12, 13. (a) When facing a frightening situation, how did Jehoshaphat react? (b) Why should we imitate Jehoshaphat in acknowledging our weaknesses?
12 Like his father, Asa, Jehoshaphat maintained his devotion to God even when threatened by an overwhelming enemy force. (Read 2 Chronicles 20:2-4.) Jehoshaphat did become afraid! Yet, “he resolved to search for Jehovah.” In prayer, he humbly admitted that his people were “powerless before this large crowd” and that he and his people did not know what to do. He fully relied on Jehovah, saying: “Our eyes are toward you.”—2 Chron. 20:12.
13 Sometimes we, like Jehoshaphat, may not know what to do, even being afraid. (2 Cor. 4:8, 9) But remember that Jehoshaphat acknowledged in a public prayer how weak he and his people felt. (2 Chron. 20:5) Those who take the spiritual lead in the family can imitate Jehoshaphat by turning to Jehovah for guidance and strength to cope with the problem they face. Do not feel ashamed to let your family hear such supplications. They will sense your trust in Jehovah. God helped Jehoshaphat, and he will also help you.
HEZEKIAH KEPT DOING WHAT WAS RIGHT
14, 15. How did Hezekiah show complete reliance on God?
14 To become known as a king who “held fast to Jehovah,” Hezekiah, unlike Jehoshaphat, had to overcome the bad influence of an idolatrous father. Hezekiah “removed the high places, smashed the sacred pillars, and cut down the sacred pole. He also crushed the copper serpent that Moses had made,” which by then had been misused for idolatrous purposes. He was fully devoted to Jehovah, for “he continued to keep the commandments that Jehovah had given to Moses.”—2 Ki. 18:1-6.
15 Even when Assyria, the world power at that time, invaded Judah and threatened to annihilate Jerusalem, Hezekiah wholeheartedly relied on Jehovah. The Assyrian King Sennacherib taunted Jehovah and tried to intimidate Hezekiah into surrendering. However, in prayer Hezekiah expressed full trust in Jehovah’s saving power. (Read Isaiah 37:15-20.) God answered his prayer by sending an angel to strike down 185,000 Assyrians.—Isa. 37:36, 37.
16, 17. How can you imitate Hezekiah as you serve God?
16 Hezekiah later became sick to the point of dying. He begged Jehovah to remember how he had walked before Him. (Read 2 Kings 20:1-3.) We know from the Scriptures that we are not living at a time when we can look to God for miraculous healings or an extension of our life. Still, as did Hezekiah, each of us can say to Jehovah in prayer: “I have walked before you faithfully and with a complete heart.” Do you believe that Jehovah is capable and willing to sustain you even on a sickbed?—Ps. 41:3.
17 Meditating on the example of Hezekiah, we may see a need to remove something that is hindering our relationship with God or diverting our attention from true worship. Clearly, we do not want to imitate those in the world who, using social media, treat humans as if they were idols. Of course, some Christians may find pleasure in communicating with family or close friends by such means. But many in the world use social media excessively, following men or women whom they do not even know. Or they spend a great deal of time looking at pictures of or reading about such individuals. There is the danger of becoming consumed with what amounts to trivia. A Christian could even become puffed up with pride over how many like his postings, even taking offense if they cease to follow him. Can we imagine the apostle Paul or Aquila and Priscilla occupying themselves each day posting images or following someone outside of the brotherhood? We read that Paul was “intensely occupied with the word.” And Priscilla and Aquila used their time to explain “the way of God more accurately” to others. (Acts 18:4, 5, 26) We can ask ourselves, ‘Do I avoid idolizing humans or using a great deal of valuable time on inconsequential matters?’—Read Ephesians 5:15, 16.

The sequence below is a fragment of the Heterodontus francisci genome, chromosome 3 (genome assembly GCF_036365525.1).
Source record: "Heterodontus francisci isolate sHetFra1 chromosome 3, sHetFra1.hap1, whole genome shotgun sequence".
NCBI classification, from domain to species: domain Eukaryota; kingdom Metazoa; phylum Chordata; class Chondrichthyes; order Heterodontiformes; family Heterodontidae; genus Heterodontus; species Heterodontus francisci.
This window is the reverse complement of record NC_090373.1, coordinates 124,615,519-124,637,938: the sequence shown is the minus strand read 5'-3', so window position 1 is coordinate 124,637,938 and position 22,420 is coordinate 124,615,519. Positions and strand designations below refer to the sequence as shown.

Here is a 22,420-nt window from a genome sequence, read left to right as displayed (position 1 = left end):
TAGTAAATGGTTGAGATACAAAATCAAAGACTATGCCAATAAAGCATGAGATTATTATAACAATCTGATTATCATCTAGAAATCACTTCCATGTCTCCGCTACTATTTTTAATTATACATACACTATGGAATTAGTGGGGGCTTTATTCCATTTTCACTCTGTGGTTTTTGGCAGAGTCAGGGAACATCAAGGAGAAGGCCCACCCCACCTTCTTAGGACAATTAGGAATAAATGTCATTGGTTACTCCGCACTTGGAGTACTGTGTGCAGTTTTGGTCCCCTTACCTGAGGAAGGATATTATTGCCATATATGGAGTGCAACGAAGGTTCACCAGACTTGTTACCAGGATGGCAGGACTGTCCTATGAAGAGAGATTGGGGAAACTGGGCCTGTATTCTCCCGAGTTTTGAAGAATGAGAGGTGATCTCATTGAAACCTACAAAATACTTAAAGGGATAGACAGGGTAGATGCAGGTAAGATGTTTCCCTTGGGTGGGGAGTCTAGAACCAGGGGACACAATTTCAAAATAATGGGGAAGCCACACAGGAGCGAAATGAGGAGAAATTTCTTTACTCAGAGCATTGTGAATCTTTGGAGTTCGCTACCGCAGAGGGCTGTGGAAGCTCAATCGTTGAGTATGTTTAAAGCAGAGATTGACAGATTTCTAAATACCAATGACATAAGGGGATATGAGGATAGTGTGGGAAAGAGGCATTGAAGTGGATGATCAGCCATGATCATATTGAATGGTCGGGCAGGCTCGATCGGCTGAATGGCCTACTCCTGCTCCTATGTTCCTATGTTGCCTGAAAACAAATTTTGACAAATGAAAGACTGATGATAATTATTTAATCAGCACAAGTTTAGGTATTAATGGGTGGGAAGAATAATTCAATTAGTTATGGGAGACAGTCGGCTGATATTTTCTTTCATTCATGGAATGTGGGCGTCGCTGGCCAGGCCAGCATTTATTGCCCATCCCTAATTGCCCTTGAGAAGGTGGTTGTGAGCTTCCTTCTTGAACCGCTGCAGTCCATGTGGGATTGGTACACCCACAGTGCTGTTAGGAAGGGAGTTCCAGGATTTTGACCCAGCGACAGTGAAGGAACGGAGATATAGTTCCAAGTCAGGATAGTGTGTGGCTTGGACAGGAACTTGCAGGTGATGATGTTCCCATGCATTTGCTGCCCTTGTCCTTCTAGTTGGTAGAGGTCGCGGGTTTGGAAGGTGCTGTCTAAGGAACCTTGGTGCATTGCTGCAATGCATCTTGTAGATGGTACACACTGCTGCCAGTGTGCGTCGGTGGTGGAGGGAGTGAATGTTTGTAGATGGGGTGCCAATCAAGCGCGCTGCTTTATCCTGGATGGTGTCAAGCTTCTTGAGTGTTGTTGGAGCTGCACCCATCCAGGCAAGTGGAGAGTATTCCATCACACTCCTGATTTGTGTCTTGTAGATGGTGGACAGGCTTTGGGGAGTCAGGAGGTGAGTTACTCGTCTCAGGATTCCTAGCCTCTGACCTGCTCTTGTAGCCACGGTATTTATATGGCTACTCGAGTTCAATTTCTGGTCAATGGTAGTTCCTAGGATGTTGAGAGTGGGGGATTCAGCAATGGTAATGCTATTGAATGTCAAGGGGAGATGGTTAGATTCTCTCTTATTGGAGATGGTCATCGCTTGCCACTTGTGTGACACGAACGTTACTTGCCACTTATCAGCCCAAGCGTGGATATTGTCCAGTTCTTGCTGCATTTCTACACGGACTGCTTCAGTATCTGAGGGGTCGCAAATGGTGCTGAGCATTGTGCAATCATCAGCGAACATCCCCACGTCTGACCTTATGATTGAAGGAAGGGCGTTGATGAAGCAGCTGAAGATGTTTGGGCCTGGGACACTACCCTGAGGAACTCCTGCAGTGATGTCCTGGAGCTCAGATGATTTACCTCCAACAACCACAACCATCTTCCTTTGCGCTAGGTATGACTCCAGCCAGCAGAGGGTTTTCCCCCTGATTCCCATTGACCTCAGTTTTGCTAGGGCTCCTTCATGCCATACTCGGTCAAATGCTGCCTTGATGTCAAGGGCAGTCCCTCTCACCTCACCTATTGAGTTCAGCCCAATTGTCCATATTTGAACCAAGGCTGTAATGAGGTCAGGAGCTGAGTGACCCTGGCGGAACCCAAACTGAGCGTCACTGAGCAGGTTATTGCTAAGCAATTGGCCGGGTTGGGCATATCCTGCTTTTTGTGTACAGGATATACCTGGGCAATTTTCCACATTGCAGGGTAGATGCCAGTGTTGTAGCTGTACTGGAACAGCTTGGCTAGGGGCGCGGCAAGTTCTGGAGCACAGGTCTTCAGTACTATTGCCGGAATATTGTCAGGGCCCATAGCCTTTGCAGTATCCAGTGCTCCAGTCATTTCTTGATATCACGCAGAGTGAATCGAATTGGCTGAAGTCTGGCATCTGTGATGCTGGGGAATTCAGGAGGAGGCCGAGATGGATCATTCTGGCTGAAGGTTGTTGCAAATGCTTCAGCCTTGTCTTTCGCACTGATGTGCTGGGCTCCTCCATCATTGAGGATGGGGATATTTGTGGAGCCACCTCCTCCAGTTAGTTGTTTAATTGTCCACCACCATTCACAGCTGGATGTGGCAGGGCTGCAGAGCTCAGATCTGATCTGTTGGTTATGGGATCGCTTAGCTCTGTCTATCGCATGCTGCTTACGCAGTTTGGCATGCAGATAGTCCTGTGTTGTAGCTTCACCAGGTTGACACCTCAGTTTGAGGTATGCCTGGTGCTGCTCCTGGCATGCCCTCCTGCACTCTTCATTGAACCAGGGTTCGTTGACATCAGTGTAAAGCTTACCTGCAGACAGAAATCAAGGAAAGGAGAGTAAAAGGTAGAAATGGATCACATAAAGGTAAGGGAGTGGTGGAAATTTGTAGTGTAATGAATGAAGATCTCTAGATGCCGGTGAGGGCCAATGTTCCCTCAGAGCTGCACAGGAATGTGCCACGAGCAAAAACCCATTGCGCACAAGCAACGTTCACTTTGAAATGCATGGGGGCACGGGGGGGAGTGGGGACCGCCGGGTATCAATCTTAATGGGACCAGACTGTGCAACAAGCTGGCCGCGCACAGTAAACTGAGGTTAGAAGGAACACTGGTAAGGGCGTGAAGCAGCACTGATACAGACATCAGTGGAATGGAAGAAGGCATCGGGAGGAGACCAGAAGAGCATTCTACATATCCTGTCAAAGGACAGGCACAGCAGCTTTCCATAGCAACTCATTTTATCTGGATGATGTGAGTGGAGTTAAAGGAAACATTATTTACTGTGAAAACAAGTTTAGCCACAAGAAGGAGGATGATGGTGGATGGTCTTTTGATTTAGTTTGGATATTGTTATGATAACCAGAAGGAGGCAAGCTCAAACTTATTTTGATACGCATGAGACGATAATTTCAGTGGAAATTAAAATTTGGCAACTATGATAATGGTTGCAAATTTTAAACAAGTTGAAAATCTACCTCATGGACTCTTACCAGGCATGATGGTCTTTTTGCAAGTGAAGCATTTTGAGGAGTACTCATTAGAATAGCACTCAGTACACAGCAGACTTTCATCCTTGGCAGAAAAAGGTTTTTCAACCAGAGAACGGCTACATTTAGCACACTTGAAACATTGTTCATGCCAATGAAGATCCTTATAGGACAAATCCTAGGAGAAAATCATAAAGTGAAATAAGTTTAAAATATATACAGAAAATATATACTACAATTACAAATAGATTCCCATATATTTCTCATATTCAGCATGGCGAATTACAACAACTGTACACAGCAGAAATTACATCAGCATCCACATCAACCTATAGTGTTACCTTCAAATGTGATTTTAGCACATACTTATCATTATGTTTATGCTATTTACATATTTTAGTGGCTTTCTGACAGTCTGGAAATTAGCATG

JOSIAH KEPT JEHOVAH’S COMMANDMENTS
18, 19. In what ways would you like to be like Josiah?
18 King Josiah, Hezekiah’s great-grandson, also resolutely kept Jehovah’s commandments “with all his heart.” (2 Chron. 34:31) When he was still a teenager, “he started to search for the God of David,” and by the time he was 20, he began to cleanse Judah of idolatry. (Read 2 Chronicles 34:1-3.) Josiah was zealous in doing what pleased God, far more so than many kings of Judah. Still, when what may have been the original writings of the Mosaic Law were found and read to Josiah, he saw the need to do God’s will more fully. He urged others to serve Jehovah. As a result, the people “did not deviate from following Jehovah” throughout Josiah’s lifetime.—2 Chron. 34:27, 33.
19 Like Josiah, young ones should start to seek Jehovah from an early age. Repentant King Manasseh may have taught Josiah about God’s mercy. Young ones, draw close to faithful older ones in your family and in the congregation and learn how good Jehovah has been to them. Also, remember that the reading of the Scriptures touched Josiah’s heart and moved him to take action. Your reading of the Word of God may move you to take action that will increase your happiness and strengthen your friendship with God as well as spur you on to help others to search for God. (Read 2 Chronicles 34:18, 19.) A study of the Bible may also help you to notice ways that you can improve in your service to God. If you do, apply yourself, just as Josiah did.
SERVE JEHOVAH WITH A COMPLETE HEART!
20, 21. (a) What do the four kings we considered have in common? (b) What will we discuss in the next article?
20 Do you see the benefit of reviewing how the four kings of Judah whom we have considered served Jehovah with a complete heart? They were zealous in doing God’s will and were fully devoted to accomplishing it. They kept doing God’s will. They even did so when they faced formidable foes. Most important, their motive for serving Jehovah was pure.
21 As we will see in the next article, the four kings whom we have considered all made mistakes. Yet, when the Examiner of the heart scrutinized them, he saw that their heart was complete toward him. We too are imperfect. As Jehovah examines us, does he conclude that we are serving him with a complete heart? Let us address that matter in the following article.